The following is in response to Richard Skagg’s article, Dividends: A Timeless Component of Equity Return, which appeared on May 15:
To the Editor:
I take issue with the author's characterization of the historical importance of dividends:
Hypothetically, a $100 investment made at the end of 1929 would have become $6,566 by the end of March 2012 based on price change alone. However, when adding the compounding effect of dividends, the same hypothetical $100 investment would have become $162,925. The equity value is 24.8 times greater at the end of the period because of the yield component. Examining a more recent time frame, from the end of 1979 through the end of March 2012, the S&P 500 with reinvested dividends turned $100 into $3,145, compared to only $1,305 from price change alone. Over the long term, dividends have a meaningful impact on total return.
This analysis was used by Jeremy Siegel in his book, The Future for Investors (page 126), and repeated ever since. But the conclusions are not correct. The graph Siegel used looks essentially like the one below (using nominal returns instead of Siegel's real returns). It charts the value of a portfolio that reinvests all profits on the top line. The lower line measures the value of a portfolio that has had its dividends removed as they are earned:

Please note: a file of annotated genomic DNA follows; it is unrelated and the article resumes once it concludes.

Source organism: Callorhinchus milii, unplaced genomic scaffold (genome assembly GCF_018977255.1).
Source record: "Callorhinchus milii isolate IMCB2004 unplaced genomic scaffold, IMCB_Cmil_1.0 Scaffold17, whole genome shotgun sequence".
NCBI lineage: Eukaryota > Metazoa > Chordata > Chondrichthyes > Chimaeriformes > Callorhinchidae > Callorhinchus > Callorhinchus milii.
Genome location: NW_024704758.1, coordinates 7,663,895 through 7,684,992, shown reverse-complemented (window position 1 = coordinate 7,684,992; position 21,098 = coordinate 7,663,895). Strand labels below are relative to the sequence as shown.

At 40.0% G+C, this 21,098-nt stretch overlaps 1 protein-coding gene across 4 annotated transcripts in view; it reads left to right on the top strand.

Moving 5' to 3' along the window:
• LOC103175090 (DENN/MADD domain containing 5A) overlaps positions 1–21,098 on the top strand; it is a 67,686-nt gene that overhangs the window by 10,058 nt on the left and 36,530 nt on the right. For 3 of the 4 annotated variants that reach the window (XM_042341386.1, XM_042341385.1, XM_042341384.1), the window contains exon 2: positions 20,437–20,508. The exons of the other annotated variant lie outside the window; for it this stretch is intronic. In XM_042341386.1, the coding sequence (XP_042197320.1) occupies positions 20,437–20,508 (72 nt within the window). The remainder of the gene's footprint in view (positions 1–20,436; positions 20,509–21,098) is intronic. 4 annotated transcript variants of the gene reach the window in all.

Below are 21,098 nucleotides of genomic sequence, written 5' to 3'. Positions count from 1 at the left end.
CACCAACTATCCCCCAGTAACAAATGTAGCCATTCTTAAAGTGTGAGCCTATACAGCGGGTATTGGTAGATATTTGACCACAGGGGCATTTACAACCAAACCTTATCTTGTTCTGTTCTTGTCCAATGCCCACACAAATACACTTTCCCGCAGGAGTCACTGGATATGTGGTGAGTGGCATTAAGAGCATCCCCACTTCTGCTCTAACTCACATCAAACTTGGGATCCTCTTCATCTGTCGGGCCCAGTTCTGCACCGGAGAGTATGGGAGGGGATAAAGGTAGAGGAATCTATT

Using the exact same data, assumptions and methodology, a similar chart can be prepared to compare the same total return portfolio (on the top line) to the lower line measuring the value of a portfolio that has had its capital gains removed at each year end.
They are essentially the same. You cannot conclude, as the author did, from the first graph that the "equity value is 23.4 times greater at the end of the period because of the yield component" because the second graph would prove the opposite – that “the equity value is 88.8 times greater at the end of the period because of the capital gains component.”
The reality is that these graphs do not show anything at all about either the importance of dividends or capital gains. They show only the importance of reinvesting your profits if you want your wealth to grow.
The explanation of why these charts end up looking the same, and the spreadsheet with all the figures is available at Retail Investor.Org.
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